Four years of failure at Corvera airport

“It’s in the middle of nowhere,” observes one of the passengers. The facility is a veritable island: September 15, 2022 was the last time a scheduled bus service was available at the airfield and no more are expected until summer

An aircraft lands at one of the seven least used airports in Spain. The small group of passengers, arriving from the United Kingdom, walk through the terminal, they will be the only ones to do so for the next few hours, as there are only five flights scheduled throughout the whole day.

“It’s very nice and clean, but it’s empty, even for winter,” says one of the passengers, with a chuckle.

Only 838,940 people travelled through Corvera airport last year, in comparison to the 13,202,880 that chose to use Alicante, and four years after it was opened by King Felipe in 2019 the passenger numbers are still far short of those processed by it’s predecessor at San Javier.

This cripplingly expensive aviation saga has been an embarrassing flop for the Murcian government. It really is such a pity that millions of euros of public money have been squandered by self-seeking politicians on little more than a whim, that we have gone from a profitable and award winning airport at San Javier to one that continues to eat up public funds.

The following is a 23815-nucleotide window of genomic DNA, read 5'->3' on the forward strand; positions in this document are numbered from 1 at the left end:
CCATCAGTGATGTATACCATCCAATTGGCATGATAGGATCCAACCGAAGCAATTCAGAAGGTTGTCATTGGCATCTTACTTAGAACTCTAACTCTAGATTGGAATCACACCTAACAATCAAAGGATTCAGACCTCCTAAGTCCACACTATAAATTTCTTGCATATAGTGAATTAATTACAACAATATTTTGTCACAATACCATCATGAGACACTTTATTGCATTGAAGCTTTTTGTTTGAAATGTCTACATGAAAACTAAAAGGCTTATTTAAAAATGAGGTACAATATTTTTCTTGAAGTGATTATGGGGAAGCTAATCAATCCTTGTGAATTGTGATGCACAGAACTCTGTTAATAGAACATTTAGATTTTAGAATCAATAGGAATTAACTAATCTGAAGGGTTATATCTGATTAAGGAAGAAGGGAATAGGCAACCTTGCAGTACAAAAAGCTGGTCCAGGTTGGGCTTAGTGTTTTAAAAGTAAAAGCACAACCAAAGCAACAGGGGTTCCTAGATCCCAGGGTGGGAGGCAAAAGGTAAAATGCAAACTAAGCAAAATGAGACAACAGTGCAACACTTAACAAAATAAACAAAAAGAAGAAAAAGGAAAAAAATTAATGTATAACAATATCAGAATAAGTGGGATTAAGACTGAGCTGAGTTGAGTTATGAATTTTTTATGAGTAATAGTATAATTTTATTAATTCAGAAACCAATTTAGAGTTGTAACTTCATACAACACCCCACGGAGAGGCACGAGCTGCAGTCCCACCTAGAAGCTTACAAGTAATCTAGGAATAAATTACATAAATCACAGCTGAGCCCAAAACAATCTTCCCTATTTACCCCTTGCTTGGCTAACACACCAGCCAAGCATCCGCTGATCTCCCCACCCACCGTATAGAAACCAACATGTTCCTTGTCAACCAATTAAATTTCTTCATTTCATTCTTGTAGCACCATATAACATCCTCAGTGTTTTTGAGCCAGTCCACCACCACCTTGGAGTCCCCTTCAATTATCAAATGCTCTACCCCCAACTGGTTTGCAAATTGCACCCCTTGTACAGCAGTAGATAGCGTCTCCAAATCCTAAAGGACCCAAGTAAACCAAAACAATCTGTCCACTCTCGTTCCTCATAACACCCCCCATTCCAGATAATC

Public transport is non-existent with the last service ending in September 2022 and there is still being no guarantee of it returning in the summer.

“If this airport had public transport it would be more successful. We have to rent a car, it’s a problem, plus it’s in the middle of nowhere,” states another passenger, Paul.

For most of the travellers spoken to, this was their first flight to the Region, and they are unaware that their only mode of onward travel is either a taxi or a hire car.

One further disadvantage is the airport being in a military zone which means that flights, including commercial ones, cannot start until 7am and must stop by 10pm, so there are no night flights at Corvera airport. The same was the case with the already closed San Javier airport, although that did not prevent it from consistently exceeding one million passengers per year for eleven of the twelve years on record.

But far from admitting defeat the Institute of Tourism of the Region of Murcia is about to pump an additional 4 million euros into Corvera Airport to encourage new national and international routes in 2023.

In fact the airport is already offering cheap flights to the Canary Islands as well as trips to London-Luton and Manchester from May, and with the forecast of a strong industry improvement for the Murcia region, perhaps the poor performance of it’s airport might also be turned around.